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Drive Change Helps Former Inmates Get Into Work With Food Trucks

Food truck

Drive Change has been making waves for a while now, with their effective efforts in helping former inmates into work.

The nonprofit owns a New York City-based food truck, and offers opportunties to those coming home from the criminal justice system.

Their award-winning food truck, Snowday, has a delicious array of options. Customers can enjoy salty/sweet grilled cheese sandwiches drizzled with maple syrup. The business also serves farm-fresh food, and most importantly of all, is giving fresh start to those that need it most.

food truck 3

As company director of engagement, Roy Waterman explains: “A felony conviction is like the ultimate black eye. No matter how many years pass by it’s always on your record.”

Drive Change has stepped in with the aim of helping to mitigate that disadvantage. The non profit offers year-long, paid positions to people ages 17 to 25. These come in 3 different phases that employees are encouraged to follow through until the end.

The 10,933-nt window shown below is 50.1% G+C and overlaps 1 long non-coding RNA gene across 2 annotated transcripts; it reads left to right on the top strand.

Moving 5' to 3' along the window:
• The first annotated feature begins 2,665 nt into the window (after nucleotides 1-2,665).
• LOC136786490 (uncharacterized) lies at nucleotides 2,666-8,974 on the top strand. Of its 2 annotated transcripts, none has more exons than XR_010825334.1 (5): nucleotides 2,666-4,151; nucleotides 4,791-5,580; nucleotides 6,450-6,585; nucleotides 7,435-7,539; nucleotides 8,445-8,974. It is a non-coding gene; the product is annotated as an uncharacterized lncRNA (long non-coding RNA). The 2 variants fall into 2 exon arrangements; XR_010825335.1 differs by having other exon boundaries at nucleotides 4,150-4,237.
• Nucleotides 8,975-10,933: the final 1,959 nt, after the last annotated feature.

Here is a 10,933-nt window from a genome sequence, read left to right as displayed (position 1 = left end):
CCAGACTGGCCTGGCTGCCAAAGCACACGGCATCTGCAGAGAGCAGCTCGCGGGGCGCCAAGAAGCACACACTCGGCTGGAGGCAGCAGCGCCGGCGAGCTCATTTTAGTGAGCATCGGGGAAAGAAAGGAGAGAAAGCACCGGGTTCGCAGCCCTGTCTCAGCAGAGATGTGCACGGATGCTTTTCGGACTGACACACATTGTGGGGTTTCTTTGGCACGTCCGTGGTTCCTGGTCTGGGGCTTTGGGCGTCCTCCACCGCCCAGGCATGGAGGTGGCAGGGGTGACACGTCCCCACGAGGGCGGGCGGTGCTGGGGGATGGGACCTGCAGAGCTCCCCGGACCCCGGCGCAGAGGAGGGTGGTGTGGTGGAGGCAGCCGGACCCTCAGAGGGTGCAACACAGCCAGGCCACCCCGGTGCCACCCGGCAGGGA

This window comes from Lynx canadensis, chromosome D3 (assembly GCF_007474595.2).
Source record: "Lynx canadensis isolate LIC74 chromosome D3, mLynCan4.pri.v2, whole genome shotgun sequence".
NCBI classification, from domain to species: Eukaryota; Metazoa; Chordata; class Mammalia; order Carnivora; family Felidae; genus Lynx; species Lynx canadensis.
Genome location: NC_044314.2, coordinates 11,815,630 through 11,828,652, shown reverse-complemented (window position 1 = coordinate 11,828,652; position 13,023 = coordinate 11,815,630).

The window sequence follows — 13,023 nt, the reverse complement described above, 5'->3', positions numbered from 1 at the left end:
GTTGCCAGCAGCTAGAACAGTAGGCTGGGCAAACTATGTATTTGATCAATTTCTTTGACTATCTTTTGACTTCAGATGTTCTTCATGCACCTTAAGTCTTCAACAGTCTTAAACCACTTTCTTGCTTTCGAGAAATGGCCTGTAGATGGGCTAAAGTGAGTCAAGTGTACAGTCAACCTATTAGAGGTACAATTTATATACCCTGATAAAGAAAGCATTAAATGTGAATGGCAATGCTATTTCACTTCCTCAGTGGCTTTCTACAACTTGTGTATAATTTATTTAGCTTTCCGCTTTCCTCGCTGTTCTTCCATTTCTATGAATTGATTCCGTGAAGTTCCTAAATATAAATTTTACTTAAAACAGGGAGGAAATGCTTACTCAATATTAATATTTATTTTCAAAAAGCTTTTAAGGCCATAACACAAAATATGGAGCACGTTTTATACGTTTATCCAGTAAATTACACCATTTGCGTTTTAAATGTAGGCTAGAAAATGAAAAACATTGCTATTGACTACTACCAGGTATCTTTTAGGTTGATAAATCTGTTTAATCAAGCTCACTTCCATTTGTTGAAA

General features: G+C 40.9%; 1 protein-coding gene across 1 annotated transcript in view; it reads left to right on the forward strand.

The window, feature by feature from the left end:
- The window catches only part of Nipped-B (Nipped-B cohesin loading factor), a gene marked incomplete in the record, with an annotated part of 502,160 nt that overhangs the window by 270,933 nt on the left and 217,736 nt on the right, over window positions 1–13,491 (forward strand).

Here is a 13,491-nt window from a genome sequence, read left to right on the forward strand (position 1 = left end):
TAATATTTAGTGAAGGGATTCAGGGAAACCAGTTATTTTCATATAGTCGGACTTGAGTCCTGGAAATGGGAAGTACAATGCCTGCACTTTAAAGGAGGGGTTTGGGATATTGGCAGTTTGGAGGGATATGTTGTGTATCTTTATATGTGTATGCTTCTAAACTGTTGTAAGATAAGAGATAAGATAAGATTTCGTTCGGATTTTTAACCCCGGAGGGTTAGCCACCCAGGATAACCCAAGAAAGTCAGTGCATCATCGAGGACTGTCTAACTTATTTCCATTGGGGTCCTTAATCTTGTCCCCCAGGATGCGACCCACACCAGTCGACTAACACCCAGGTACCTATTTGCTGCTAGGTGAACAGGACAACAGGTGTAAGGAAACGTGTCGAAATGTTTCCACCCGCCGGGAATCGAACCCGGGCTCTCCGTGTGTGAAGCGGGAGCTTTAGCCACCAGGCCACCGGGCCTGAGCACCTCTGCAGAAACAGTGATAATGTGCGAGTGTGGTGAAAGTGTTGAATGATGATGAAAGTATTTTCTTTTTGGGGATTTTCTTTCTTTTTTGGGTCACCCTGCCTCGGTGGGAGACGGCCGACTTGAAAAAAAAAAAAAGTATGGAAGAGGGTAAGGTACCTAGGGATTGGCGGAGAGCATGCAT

Phase 1 (which pays $9 an hour), is an orientation process. Employees go through the relevant training to obtain their food handler and safety licenses as well as their mobile vendor licenses.

Food truck 2

Fully trained employees then receive $11 an hour, and will learn how to master all of the food truck jobs. A broad range of skills, such as cashier, head chef and customer service that will put them in good stead for further employment in the future.

In the final phase, employees are set up to work at another job for 4 months, (typically a restaurant). Drive Change continues to pay their wages while they work in the different role.

The success rates have been amazing. After completing the course with Drive Change, former employees have moved on to all manner of opportunities.

Proving that all many people need in life is the opportunity to forge their own path.

[Source / Images: Huffington Post, Zagat]

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